We've been hit by the digital plague. Abandoning higher education's traditional mantra is scary. We were nurtured by the very industrialized curriculum that has shown itself to be sweepingly inefficient. "Education may be the only thing people still believe in in the United States. To question education is really dangerous. It is the absolute taboo. It's like telling the world there's no Santa Claus," says renowned entrepreneur Peter Thiel. Likewise, it is hard to pull the plug on our old bloat filled friend, the traditional college education, even when we read Goldman Sachs' December 2015 Emerging Theme Radar stating, "graduates from the bottom 25% of colleges earn less, on average, than high school graduates."
But I've lived through this all before. I worked at Atlantic Records in 2000 when Napster -- with the help of Shawn Fanning and Sean Parker -- destroyed the music industry business model and took away our holiday spirit. The sentiment shift that started with music quickly bled into motion pictures, magazines, books, and the list goes on. Robert Tercek, writing in his 2015 book Vaporized, says, "Any part of a business or product that can be replaced by pure digital information almost certainly will be." Tercek says, "That's why we are seeing so many companies' crater and collapse completely, undone by nimbler rivals who use digital media to undermine their old-school counterparts."
Specifically, the way content has been monetized up to this point is by selling the container. The CD, DVD, book, and college experience, are nothing more than nice looking containers holding information that is easily digitized. And fewer and fewer people want to pay $200 for a Led Zeppelin boxed set, let alone $100,000 for a college education.
For 561 years, since Gutenberg's press was created in 1455, the container method has prevailed. But containers possess bloat. And bloat is expensive in all marketplaces--especially markets that are looking for cost effectiveness and global consumer growth; both of which fall into higher education's purview.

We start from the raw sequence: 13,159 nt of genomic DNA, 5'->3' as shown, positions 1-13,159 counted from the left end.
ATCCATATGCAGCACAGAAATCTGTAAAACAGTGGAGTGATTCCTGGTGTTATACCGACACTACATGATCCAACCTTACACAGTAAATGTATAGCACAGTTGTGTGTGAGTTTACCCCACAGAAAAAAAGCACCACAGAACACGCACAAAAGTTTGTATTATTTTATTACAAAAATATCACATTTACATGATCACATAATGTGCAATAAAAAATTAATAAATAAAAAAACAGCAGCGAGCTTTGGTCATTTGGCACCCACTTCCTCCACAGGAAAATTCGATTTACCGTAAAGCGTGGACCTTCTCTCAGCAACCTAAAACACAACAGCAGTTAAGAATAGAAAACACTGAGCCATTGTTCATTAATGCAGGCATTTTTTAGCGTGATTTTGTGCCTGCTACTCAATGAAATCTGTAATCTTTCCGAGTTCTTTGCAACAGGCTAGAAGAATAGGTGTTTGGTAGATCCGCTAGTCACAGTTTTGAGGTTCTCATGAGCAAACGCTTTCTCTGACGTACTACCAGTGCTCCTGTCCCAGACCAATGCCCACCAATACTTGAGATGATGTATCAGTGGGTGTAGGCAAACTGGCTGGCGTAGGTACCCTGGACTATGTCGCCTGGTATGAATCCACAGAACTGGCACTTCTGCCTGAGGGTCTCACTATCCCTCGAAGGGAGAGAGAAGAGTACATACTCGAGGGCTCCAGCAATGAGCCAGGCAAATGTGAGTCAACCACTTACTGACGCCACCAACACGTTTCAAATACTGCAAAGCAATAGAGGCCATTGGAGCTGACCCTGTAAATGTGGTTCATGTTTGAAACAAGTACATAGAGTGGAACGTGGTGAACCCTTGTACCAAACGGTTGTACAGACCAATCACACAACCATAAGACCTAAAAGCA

All this talk about digital imperatives and container bloat makes me feel like getting in an innertube and finding a 645 foot lazy river or, perhaps, a 25-person hot tub to kick back and relax in. Luckily, Texas Tech University in Lubbock, Texas, has both as they just spent $8.4 million, like many other higher education institutions, adding these quality amenities to their container. In the name of education.
Courtney Rubin, writing for The New York Times, found that dozens of schools are building water attractions with the hopes of attracting prospective students and over 92 schools are reporting over $1.7 billion in capital projects. This version of higher education leadership doesn't exactly meet the "we are raising tuition because of less state support" pathos driven plea. It might be more akin to Polaroid deciding to launch a new 1980s styled instant camera--in 2016--but with gold plating and a price tag 100 times the original price. This shallow educational admissions tactic also raises flags in a similar vein as the 2006-2007 financial loan excess predated the rollercoaster fall of housing value.
It's not just financial bloat and mismanagement that are leading the standard model of higher education astray. Students are required to take hosts of irrelevant courses for their major field of study in the name of general education. Yes, Gen Ed breeds a broader view of the world perhaps in the same way that listening to all the songs on a Led Zeppelin album breeds a deeper understanding of the band--but it isn't essential for you to sing along with "Black Dog." There is absolutely no way this excess, across the broad higher education spectrum, will continue into the future, especially in the $1,000 a credit-hour variety.